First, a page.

Brooding over this morbid, idolatrous cityscape is a great pyramid, a thousand feet high. But this majestic structure is also a ruin, a grand project that was never finished and now never will be. Visitors are discouraged from asking about it. Guides prefer not to mention it, and more recent official publications do not contain pictures of it, though older ones do. It’s by far the tallest tower in Pyongyang, but its windows show no lamps by night, and it has no aircraft warning lights (a lower skyscraper does), so that if there ever were any air traffic over Pyongyang (there isn’t), it would pose a grave danger to night-flyers. It is, by coincidence, almost exactly the height and shape of the Ministry of Truth in George Orwell’s 1984, though its purpose was more innocent—it was to be a hotel, taller than any other in the region. But something mysterious went wrong with the construction, and so it slowly crumbles, mocking with its hundreds of glassless windows the tongue that commanded its construction and the mind that conceived it. Nothing short of a nuclear explosion could remove it, but it is hard to believe that a nation that cannot even finish a grand hotel can really construct a workable atom bomb, as it claims to have done.

The main feeling the visitor has in Pyongyang is one of pity at the pathos of the place—its hopeless, helpless overestimate of its own power and importance, the deluded ignorance of millions of people carefully protected from any inrush of truth about themselves, their country, and their rulers. Every radio and TV set has been carefully neutered, its tuning dial soldered so that it can receive only the transmissions of the North Korean state. There is no access to the Internet except for a tiny, select few. Cell phones are confiscated from visitors upon arrival, though the very senior elite are believed to possess and use them. The newspapers are comically constipated accounts of speeches by the Dear Leader, long-ago angling contests, and uninteresting visits by junior dignitaries from countries ruled by dubious governments, which you would struggle to find on a map.

It may well be even worse than it looks. Pyongyang is a show city, inhabited by a favored layer of privileged and chosen people, who know that misbehavior of any kind could lead to exile to places we cannot even imagine. I have seen the miserable coal towns of China, which are open to visitors and have at least been touched by the prosperity flowing through the People’s Republic. They look like 19th-century pit villages in Britain. But even I cannot conceive of the dreariness and overpowering gloom of their North Korean equivalents, hidden away in the northern mountains, which no Westerner ever sees.

As for the chain of concentration camps, to which three generations of offending families are dispatched, it is more or less impossible to remain comfortable in our homes while we know that these zones of deliberate inhumanity and intentional despair exist as we live our happy lives. To make life bearable, we force ourselves to forget. But they do exist and are likely to continue to do so for some time to come.

I can only tell of what I saw, though for a moment here I should like to quote from Bradley Martin’s indispensable book about North Korea, Under the Loving Care of the Fatherly Leader. On a visit in 1992, Martin was taken on an obviously staged tour of the country, on a special train that did not halt in towns or cities, its Western passengers stopped by armed guards from exploring on their own. Then, peering out of the window, he saw “a trainload of North Koreans passing us in the opposite direction. They were a ghastly sight. Their clothing was ragged and filthy, their faces darkened with what I presumed to be either mud or skin discolorations resulting from pellagra. There was no glass in the windows of their train. At that moment I figured I must have glimpsed accidentally what it was the authorities with their elaborate scheduling and preparations tried so hard to prevent visitors from seeing.”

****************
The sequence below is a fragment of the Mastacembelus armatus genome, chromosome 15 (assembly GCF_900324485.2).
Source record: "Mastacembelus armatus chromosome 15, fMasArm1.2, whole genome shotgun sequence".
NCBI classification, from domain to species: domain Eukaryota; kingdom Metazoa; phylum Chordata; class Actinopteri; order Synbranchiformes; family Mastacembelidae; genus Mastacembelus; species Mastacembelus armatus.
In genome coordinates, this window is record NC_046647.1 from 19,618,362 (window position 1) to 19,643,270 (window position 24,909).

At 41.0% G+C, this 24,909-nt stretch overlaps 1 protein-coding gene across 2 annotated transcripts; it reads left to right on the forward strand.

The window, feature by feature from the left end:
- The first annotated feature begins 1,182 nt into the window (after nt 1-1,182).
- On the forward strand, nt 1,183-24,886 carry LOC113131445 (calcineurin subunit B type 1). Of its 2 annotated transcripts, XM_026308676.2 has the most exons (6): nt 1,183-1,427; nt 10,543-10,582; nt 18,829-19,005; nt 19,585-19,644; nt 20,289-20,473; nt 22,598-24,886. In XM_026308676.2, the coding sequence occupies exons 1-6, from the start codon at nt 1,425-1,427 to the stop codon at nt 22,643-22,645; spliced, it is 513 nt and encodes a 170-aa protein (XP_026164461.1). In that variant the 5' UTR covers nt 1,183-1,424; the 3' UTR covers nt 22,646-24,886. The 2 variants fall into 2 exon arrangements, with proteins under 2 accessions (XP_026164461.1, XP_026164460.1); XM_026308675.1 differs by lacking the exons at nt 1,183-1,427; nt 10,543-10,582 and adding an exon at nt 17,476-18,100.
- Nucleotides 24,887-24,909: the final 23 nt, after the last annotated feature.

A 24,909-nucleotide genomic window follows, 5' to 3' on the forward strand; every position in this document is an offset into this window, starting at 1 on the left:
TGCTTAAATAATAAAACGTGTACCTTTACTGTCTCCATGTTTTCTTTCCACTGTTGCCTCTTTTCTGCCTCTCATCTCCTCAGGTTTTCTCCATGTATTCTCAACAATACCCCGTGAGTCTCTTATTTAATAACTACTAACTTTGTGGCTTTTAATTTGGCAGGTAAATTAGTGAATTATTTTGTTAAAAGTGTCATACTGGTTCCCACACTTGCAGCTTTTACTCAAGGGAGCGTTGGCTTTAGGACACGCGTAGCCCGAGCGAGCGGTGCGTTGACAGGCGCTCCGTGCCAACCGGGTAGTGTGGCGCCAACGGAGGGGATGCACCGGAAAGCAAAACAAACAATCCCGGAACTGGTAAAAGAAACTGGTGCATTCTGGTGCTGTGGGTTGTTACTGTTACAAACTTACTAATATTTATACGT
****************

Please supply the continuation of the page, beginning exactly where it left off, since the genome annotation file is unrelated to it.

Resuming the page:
And they do try. My group was mostly made up of journalists posing so unconvincingly as tourists that I am sure someone in the state apparatus knew perfectly well what we were up to. For me, the main restraint on slipping my leash was that if I did, I would bring trouble on my guards and on my fellow journalists. I considered a breakaway. I had brought a flashlight to cope with the unlit streets and uncovered manholes of Pyongyang. I had excellent and detailed maps of the city. By careful observation and subtle questioning of our custodians, I had discovered how to buy and use a ticket on the Pyongyang subway, about which I had become a theoretical expert after much diligent study. I had even obtained what I think was North Korean money —though it is rumored that there are at least three currencies, only one of them actually used by normal citizens, which beats Cuba’s mere two. My escape was intended to take place at the Arirang Games, a monstrous celebration of synchronized, disciplined Kim-worship, in which thousands of schoolchildren make elaborate giant pictures of stirring scenes by holding up placards in unison, and regiments of dancers and soldiers parade and twirl in devotional ballets about the Great Leader and the might of the Democratic People’s Republic, as an enormous cardboard sun rises over the stadium. (“Kim Il Sung” can be translated “becoming the sun.”) Full use is made of attractive young women in sharply tailored military uniforms, a strange speciality of North Korean propaganda that perhaps has something to do with the Happy Corps and the Satisfaction Corps, units of pretty girls allegedly recruited to serve the baser wants of the Dear and Great Leaders. It is both grotesque and captivating, and the flesh crawls at the thought of how the participants are trained to perform these feats. Sadly for my escape scheme, the audience that night was considerably smaller than the cast, and the swirling crowds in which I had hoped to be “accidentally” separated from my escorts were far too thin to do this convincingly—especially since they seemed to have guessed my purpose and were keeping a close watch.